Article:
Game on: Study shows VR and video games can help fight depression

How gaming can be used as a mental health treatment for youths and seniors alike.

How gaming can be used as a mental health treatment for youths and seniors alike

(Credit: iStock/Getty Images)

Dodging flesh-starved zombies through a haunted house. Tearing through crime-ridden streets in a stolen convertible. Terminating barbaric alien aggressors in remote galaxies. If these sound more like opportunities to explore moral relativism (or just night terrors) than mental health treatments, you're half right. They're hugely popular video game premises and, vicious or not, they may also hold the key to alleviating the equally ruthless suffering that comes with depression.

It may please the gamers out there that researchers at the University of Washington have been treating depression with video games. Project: EVO aims to "improve focus and attention at a basic neurological level" through the problem-solving aspects of gaming. And aside from improved cognition function like attention span (something that gets rocky in depression), subjects also reported a fortuitous boost in mood. The results were even better in participants with moderate depression versus mild. They experienced more jollification through gamification. Treatment in game form goes deeper than just managing symptoms. Ultimately, gameplay ends up reshaping some of the trickier cognitive distortions linked to depression. Brush those Cheetos off your chest with pride, gamer, you're doing just fine.

The study echoes what other studies have confirmed: video games are really good for you. With gamers and non-gamers alike waiting with bated breath for every new generation of VR headset and the ubiquity of gaming platforms like the much anticipated Nintendo Switch, that's good news. Gaming platforms aren't going anywhere. That we can draw real benefits and a sounder well-being from escaping into the virtual worlds they afford, is gravy.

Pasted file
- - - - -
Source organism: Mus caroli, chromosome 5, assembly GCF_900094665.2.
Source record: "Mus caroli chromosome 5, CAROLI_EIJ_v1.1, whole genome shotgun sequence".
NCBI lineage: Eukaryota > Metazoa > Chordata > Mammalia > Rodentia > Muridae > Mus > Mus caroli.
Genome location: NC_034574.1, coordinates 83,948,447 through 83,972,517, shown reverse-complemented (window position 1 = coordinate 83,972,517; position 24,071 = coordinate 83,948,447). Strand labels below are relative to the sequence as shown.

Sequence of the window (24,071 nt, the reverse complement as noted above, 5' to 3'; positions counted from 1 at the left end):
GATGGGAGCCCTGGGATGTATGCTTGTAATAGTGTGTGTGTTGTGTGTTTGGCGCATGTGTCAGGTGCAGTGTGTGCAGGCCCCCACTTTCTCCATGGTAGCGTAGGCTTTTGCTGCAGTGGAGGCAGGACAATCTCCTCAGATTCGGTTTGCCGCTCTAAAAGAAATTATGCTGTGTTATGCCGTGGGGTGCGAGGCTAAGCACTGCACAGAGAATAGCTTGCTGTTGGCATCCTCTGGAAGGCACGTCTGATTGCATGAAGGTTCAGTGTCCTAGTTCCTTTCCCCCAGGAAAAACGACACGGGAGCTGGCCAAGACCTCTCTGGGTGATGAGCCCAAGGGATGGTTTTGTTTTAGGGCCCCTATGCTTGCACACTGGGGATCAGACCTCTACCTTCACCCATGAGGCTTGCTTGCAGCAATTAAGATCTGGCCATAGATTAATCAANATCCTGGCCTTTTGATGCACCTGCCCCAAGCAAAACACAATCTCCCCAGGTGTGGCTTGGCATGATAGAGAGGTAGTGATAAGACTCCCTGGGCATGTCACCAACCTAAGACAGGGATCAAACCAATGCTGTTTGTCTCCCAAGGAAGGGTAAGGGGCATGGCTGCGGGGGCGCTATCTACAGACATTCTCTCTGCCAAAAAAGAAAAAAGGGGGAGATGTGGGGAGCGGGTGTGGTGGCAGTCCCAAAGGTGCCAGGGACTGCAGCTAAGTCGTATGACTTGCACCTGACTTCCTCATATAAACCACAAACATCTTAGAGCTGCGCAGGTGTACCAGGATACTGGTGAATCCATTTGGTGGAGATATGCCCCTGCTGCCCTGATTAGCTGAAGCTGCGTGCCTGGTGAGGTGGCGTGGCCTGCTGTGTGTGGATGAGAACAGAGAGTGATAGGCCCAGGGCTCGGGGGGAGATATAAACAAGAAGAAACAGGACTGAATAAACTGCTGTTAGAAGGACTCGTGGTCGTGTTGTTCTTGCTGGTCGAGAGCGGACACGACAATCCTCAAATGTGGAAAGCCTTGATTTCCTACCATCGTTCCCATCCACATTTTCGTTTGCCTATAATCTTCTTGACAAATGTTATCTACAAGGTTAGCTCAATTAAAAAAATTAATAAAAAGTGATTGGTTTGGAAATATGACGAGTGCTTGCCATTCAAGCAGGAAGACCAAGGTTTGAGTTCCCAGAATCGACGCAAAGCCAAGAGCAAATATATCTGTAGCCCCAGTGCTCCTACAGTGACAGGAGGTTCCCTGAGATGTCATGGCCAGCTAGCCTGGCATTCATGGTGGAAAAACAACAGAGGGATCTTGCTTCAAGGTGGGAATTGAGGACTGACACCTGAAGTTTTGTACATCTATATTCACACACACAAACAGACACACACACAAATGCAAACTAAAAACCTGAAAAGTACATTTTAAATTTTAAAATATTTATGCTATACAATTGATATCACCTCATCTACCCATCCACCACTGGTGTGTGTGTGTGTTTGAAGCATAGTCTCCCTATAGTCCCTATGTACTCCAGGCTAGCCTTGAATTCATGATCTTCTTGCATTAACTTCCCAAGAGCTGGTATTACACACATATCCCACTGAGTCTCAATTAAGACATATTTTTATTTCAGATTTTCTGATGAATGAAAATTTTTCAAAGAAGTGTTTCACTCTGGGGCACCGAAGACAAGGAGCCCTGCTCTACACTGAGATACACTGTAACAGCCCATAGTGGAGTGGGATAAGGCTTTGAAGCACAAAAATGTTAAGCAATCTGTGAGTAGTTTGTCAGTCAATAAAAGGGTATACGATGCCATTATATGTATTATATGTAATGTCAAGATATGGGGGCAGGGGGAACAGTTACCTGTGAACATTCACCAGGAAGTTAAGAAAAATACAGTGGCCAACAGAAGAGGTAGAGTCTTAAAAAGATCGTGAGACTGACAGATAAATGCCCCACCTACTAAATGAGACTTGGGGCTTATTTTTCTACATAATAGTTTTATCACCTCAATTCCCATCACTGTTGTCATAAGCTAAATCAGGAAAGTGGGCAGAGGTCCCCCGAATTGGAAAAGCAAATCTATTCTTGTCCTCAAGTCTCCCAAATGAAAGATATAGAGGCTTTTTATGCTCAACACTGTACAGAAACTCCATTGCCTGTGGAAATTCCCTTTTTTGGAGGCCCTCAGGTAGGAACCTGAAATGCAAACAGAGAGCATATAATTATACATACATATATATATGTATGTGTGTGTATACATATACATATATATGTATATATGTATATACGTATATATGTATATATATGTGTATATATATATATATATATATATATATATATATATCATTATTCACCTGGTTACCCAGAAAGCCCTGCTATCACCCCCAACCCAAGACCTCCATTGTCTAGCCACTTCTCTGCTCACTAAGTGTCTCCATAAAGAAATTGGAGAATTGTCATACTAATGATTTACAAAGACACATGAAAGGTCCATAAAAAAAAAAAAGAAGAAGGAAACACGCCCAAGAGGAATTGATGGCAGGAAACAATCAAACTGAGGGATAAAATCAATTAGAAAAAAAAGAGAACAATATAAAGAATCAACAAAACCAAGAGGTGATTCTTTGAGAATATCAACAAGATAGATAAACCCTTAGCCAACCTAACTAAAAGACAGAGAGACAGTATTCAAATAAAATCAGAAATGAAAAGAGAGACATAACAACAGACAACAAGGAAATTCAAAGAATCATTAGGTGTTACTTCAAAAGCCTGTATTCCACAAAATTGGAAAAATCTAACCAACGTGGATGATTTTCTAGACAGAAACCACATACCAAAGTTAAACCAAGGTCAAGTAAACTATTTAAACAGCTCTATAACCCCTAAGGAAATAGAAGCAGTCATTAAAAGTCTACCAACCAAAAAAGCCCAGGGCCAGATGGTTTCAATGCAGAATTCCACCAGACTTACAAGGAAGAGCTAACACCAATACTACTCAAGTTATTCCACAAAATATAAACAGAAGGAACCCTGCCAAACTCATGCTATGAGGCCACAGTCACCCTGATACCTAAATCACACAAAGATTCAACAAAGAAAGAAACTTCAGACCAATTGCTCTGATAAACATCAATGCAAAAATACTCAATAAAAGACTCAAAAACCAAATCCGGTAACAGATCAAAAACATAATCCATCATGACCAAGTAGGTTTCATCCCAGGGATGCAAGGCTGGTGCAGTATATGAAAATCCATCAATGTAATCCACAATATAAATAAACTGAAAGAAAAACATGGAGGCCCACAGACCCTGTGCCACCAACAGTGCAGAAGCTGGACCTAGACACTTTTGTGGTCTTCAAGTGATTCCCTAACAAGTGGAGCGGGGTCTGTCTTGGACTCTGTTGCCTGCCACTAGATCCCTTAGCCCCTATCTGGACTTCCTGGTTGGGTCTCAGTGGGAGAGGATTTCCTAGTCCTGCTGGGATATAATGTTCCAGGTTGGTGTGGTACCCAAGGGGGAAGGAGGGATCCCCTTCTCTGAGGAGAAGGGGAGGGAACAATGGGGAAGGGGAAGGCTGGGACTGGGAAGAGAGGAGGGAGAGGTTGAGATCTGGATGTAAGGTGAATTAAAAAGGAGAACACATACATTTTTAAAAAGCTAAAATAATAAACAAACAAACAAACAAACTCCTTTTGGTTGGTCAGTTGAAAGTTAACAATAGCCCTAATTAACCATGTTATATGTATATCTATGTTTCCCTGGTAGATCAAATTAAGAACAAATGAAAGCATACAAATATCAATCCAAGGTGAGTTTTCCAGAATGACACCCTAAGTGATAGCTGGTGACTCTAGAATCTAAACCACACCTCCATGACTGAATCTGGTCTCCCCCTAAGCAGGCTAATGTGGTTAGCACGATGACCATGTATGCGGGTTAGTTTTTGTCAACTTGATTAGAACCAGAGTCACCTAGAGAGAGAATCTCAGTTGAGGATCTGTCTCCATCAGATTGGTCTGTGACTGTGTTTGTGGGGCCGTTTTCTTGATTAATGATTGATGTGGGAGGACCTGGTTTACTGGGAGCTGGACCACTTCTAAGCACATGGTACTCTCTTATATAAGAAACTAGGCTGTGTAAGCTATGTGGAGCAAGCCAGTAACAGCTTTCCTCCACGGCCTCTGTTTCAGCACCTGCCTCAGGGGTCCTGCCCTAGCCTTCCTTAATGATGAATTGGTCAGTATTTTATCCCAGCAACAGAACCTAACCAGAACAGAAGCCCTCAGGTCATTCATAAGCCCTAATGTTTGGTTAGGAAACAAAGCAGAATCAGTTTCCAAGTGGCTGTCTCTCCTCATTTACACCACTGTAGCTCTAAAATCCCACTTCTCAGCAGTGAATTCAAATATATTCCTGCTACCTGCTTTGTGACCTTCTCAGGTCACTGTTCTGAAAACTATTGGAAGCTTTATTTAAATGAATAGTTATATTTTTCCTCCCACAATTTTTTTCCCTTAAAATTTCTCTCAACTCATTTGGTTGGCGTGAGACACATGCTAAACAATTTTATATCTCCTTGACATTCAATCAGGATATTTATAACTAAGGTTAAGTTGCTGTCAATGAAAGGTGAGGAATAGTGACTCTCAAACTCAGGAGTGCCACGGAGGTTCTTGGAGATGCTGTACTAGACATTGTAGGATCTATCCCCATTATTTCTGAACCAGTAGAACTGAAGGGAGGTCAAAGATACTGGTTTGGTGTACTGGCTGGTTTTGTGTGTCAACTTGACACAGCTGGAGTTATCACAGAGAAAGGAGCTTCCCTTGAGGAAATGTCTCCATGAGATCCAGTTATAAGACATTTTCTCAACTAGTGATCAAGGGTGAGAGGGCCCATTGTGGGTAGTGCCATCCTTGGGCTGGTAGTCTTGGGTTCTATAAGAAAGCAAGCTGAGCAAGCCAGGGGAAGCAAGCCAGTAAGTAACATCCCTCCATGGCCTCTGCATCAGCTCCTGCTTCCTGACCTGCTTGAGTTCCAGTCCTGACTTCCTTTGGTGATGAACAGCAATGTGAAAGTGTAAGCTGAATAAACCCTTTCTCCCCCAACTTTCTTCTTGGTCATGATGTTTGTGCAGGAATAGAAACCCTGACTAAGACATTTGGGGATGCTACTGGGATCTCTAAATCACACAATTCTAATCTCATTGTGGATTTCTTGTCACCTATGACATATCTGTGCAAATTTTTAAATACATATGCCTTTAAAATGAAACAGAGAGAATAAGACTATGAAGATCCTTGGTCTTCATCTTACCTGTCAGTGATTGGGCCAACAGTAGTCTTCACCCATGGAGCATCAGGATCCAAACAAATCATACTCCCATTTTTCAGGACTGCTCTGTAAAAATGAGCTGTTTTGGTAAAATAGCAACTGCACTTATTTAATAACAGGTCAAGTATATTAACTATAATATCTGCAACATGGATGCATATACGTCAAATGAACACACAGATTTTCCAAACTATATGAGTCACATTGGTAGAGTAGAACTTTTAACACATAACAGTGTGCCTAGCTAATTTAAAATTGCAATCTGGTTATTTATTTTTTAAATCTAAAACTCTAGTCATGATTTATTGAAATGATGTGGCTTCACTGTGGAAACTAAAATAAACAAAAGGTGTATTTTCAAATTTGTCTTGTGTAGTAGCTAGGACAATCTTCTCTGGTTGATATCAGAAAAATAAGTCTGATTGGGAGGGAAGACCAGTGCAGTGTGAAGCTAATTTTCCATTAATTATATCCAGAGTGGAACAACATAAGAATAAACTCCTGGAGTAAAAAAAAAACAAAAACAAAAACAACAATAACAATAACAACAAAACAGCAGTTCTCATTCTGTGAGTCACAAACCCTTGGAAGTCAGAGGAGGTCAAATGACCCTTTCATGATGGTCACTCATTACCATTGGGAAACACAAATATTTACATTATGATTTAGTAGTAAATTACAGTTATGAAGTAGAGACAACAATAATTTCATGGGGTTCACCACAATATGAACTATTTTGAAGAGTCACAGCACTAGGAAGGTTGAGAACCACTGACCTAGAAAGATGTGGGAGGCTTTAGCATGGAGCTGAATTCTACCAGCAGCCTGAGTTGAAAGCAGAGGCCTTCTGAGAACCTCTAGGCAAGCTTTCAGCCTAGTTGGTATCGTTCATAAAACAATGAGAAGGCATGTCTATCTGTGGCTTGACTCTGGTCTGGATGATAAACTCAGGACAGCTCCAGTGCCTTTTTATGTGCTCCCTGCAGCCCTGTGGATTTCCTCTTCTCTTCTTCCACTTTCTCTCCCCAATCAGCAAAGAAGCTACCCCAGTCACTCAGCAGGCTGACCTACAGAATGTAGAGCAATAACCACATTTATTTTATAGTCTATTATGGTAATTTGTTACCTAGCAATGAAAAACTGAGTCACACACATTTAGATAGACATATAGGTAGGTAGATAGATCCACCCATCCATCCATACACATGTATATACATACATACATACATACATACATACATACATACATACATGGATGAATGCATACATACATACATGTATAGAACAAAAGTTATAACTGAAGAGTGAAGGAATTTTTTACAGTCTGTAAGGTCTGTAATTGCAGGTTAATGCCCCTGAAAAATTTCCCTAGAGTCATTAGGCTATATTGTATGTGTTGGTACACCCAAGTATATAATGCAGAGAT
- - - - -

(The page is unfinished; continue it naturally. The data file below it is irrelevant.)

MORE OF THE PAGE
The minimum treatment-dictated gameplay, on a phone or tablet, was five times a week for 20 minutes--though many played for longer. No surprise there; reminder to the uninitiated: video games are super fun. No doubt, fighting depression while heroically battling dinosaurs or Viking hordes from an armchair is a heck of alot more enjoyable than answering questions of the "and how did that make you feel" variety.

Researchers are hopeful for the broader implications as well. Project: EVO is currently in clinical trials for a whole gamut of crushing cognitive disorders like Alzheimer's disease and traumatic brain injury and an FDA approval for pediatric attention deficit hyperactivity disorder (ADHD) may be imminent. The mental health applications of gaming are being applied to more than just youth too; Rendever, a startup out of Boston, hopes to assuage loneliness and improve mental well-being in seniors by offering them virtual reality bucket lists. With nothing but a VR headset and a smartphone, seniors are off experiencing museum walkthroughs, sky-diving adventures and Grand Canyon canoe trips. A welcome option to those with a willing spirit but a weak physique. They can even visit their old neighborhoods via Google Street View (I've done it, it's a real trip - pun intended).

Isolation in the elderly has been shown to exacerbate mental decline and go hand in hand with depression. In long-term care facilities like nursing homes, depression affects a whopping 20% to 37% of the population. Dennis Lally, one of the founders of Rendever, say he thinks those numbers are likely higher. Encouragingly, though, Lally also says his early data confirms a "more than 30% increase in happiness", right after they cross a tour off their VR bucket list. That's a big jump in mood without ever having to worry about changing into orthopedic footwear.

The tours get seniors talking. Lally explains they're excited and want to share their experiences. The same way you would if you just got back from a proper vacation. It's a happy side effect. Most gaming communities are interactive and highly social thanks to the internet and headsets that let you talk to other gamers during gameplay. I'm imaging an old guy who was actually in WWII trash talking some kid over a headset while they play COD (Call of Duty is a massively popular Axis vs. Allies video game). "Darn kids with your new fangled contraptions. I got your D-day right here!!" Ahh, brothers in arms, fighting the good fight.

If the winter blahs are getting you down, go see about buying a gaming console or a VR headset. A significant mood boost may just be a platoon tour away. Or a thwarted alien invasion away. Whatever toggles your controller.

Marc Beaulieu is a writer, producer and host of the live Q&A show guyQ LIVE @AskMen.